A delicious dinner well worth the effort of dressing up for
AT the risk of shattering any illusions you may or may not have about your resident restaurant critic, I might not be the man you think I am.
I know the photo at the top of the reviews depicts a reasonably smartlooking chap but that’s only because my editor hauled me into the office for a reluctant photograph and I had to make a bit of an effort for the man who pays part of my mortgage.
The reality is quite different. As a writer who works from home after years spent in offices, I rarely have to dress up at all. I don’t mean I sit in my home office in vest, pants and a pair of Family Guy slippers (if only), but I’m writing this in the same mufti I was wearing when I walked my daughter to school this morning and, quite possibly, the same shirt, jeans and trainers as I wore yesterday, too.
The irony of not having to make an effort working from home is the fact I really miss wearing a suit and relish any opportunity to dress up. And so, with dinner booked at Castle Bow at Taunton’s grand Castle Hotel, I made a bit more effort than usual. Batting away the moths, I found my suit at the back of the wardrobe, ironed a clean shirt, blew the dust off my cufflinks and polished the only decent (as in not used for gardening) shoes I own. OK, I might have looked like I was going for a job interview, but I tried my best for my Saturday night in Taunton. Castle Bow is one of those smart, elegant, old-school restaurants that makes you want to dress up for dinner - a rare thing these days as most places seem to encourage diners to be as casual as possible.
I’ve been eating at the Castle Hotel on and off for 20 years and although it has moved with the times, it’s essentially the same that it ever was - down to the 1980s soft porn - sorry, I mean arty - photos in the gents depicting models taking part in various country pursuits. My favourite is still the soft-focus image of the woman wearing a white blouse she has conveniently forgotten to fasten, holding a stick with a couple of mackerel.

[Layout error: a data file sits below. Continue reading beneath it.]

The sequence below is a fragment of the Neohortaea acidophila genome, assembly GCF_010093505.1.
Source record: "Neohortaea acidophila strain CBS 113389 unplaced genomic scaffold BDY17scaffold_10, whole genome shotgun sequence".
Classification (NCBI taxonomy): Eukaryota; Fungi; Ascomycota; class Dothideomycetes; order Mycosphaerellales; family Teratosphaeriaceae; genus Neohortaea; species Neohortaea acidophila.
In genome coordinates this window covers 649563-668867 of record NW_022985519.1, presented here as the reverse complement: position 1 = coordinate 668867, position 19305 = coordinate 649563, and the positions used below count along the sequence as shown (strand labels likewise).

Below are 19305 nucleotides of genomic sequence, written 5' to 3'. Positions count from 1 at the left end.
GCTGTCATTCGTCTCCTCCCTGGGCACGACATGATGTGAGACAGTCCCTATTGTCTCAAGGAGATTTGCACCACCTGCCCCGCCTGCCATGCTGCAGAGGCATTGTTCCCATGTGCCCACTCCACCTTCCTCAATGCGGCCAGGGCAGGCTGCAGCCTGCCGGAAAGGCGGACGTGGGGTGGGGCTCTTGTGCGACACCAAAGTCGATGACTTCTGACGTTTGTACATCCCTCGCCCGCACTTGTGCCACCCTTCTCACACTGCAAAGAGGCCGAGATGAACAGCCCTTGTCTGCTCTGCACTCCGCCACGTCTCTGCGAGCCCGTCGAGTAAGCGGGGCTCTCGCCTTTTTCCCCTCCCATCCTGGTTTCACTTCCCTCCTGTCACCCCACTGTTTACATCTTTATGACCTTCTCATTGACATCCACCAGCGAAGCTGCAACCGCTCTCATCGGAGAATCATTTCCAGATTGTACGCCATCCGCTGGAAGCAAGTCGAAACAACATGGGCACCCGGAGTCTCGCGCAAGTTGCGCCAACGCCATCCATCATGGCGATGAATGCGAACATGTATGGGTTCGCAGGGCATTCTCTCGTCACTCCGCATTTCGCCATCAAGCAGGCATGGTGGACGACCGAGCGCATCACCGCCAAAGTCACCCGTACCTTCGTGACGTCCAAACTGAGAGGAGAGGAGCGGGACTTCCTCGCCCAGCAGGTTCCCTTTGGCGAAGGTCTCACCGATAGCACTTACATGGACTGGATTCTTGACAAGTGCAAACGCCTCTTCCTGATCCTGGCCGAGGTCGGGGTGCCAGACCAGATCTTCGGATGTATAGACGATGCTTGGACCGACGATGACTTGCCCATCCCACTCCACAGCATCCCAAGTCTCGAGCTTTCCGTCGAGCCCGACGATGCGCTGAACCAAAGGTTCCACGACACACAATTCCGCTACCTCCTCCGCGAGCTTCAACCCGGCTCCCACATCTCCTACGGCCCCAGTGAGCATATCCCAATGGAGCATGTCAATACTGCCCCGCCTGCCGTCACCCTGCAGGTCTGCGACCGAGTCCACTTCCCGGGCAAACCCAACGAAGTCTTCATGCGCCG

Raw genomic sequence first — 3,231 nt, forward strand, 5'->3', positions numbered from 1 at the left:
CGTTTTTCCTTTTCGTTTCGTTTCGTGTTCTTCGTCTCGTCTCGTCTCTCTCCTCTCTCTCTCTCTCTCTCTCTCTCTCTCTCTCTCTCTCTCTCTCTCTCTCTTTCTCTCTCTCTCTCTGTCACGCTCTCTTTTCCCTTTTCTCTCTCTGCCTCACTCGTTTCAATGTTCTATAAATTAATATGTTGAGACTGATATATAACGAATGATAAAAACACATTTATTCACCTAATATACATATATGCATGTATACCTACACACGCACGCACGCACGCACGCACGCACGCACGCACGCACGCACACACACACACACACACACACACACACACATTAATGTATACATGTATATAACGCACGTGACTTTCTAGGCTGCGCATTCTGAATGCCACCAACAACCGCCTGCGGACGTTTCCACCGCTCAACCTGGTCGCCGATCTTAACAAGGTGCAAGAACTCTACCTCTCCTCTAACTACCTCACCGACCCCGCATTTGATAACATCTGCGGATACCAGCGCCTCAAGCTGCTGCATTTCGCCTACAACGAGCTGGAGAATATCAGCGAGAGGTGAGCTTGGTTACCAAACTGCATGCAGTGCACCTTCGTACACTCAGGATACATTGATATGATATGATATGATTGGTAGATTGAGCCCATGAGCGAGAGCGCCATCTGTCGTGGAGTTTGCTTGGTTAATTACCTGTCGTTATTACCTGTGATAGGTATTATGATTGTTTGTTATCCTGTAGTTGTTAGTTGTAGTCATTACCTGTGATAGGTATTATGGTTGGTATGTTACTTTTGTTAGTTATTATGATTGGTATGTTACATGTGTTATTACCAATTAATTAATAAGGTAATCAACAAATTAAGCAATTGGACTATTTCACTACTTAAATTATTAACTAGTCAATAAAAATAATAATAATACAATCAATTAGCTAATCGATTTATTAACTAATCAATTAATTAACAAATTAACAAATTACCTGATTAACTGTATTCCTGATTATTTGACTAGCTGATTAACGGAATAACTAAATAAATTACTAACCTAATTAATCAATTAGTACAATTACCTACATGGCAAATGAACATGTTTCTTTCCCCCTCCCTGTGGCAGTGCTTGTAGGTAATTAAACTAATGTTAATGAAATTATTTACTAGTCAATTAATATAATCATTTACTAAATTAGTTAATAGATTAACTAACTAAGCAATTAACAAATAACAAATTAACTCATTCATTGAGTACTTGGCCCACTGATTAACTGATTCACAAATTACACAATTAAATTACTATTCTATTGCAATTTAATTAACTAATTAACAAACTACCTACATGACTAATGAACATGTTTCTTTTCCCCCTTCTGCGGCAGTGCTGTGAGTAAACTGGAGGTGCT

In the latest edition of The Good Food Guide, Castle Bow scores a rating of six, which is the highest score for any restaurant in Somerset. That’s quite an achievement for head chef Liam Finnegan, who has followed in the formidable footsteps of Richard Guest, Phil Vickery and Gary Rhodes, among others.
Finnegan has stuck to the Modern British ethos of the Chapman family, who own the hotel, and South West ingredients appear throughout the menu.
As a rule, I steer clear of tasting menus because I like to choose my dinner rather than be told what to eat, but at £64 per person for six courses (and an extra £35 if you go for the wine flight), it really is a steal when you consider some main courses on the à la carte are £25.
The clincher for going with the tasting menu was simply because it featured all the dishes I fancied from the main menu, with extra courses. It was a no-brainer. With its Art Deco design, central service ‘island’ for wine and candlelit butchers block groaning under the weight of bottles of port and Somerset Cider Brandy, the compact dining room has plenty of charm. The bar was set high from the outset with excellent bread (a mini baguette and a brioche as buttery as the finest croissant) and an amuse bouche of silky, spicy pumpkin soup. Next, a precisely timed, quivering hand-dived scallop that truly tasted of the sea was teamed with a lozenge of tender, fibrous smoked pork belly, Jerusalem artichoke purée, barbecued rings of shallot and sorrel pesto.
It was swiftly followed by a beautifully cooked piece of Brixham turbot flanked by a fleshy mussel, a soft and pillowy gnocchi, a slice of roast cauliflower and chive-flecked lemon butter the colour of the sun.
A rosy-pink Somerset pigeon breast (‘from a chap called Barry,’ winked the waiter) and a breadcrumbed croquette of confit pigeon leg arrived with a sweet carrot purée, crisp slices of pressed and roasted Parma Ham and a dribble of fruity sherry vinegar dressing.
To follow, a rare and full-flavoured slice of organic Dexter beef and soft, gelatinous piece of ox cheek was accompanied by a meaty slice of Wood Blewit mushroom, creamy potato Dauphinoise, shredded Savoy cabbage and a dark, varnish-like jus.
A palate-cleansing plum and mulled wine sorbet was an early and welcome taste of Christmas before a rich dessert of dark chocolate torte, vanilla ice cream and Taunton honeycomb.
It brought to a close a meal of perfect rhythm and exemplary cooking, backed up by seamless service from well-drilled waiting staff.
Castle Bow at Taunton’s grand Castle Hotel
Marks starter - a quivering hand-dived scallop that truely tasted of the sea
The Wheatsheaf occupies an idyllic spot in the delightfulvillage of Combe Hay